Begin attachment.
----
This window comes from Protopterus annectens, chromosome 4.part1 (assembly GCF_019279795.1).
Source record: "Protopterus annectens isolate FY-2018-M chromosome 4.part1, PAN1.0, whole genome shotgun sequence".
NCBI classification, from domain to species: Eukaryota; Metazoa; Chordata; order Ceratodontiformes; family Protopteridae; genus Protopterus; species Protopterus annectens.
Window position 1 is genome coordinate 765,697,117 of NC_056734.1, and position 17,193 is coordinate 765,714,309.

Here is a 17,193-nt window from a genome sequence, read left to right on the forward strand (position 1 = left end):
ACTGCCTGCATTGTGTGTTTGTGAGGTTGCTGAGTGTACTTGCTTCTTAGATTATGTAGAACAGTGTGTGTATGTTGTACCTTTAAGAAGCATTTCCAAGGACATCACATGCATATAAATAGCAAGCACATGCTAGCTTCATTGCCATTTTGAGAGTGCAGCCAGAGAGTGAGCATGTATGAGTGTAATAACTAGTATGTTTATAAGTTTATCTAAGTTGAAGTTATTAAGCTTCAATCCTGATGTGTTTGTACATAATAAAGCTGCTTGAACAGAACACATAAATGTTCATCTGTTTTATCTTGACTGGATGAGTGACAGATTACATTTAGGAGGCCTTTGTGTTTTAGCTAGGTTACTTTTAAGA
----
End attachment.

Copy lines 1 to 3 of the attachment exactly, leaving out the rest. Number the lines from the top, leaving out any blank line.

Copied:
This window comes from Protopterus annectens, chromosome 4.part1 (assembly GCF_019279795.1).
Source record: "Protopterus annectens isolate FY-2018-M chromosome 4.part1, PAN1.0, whole genome shotgun sequence".
NCBI classification, from domain to species: Eukaryota; Metazoa; Chordata; order Ceratodontiformes; family Protopteridae; genus Protopterus; species Protopterus annectens.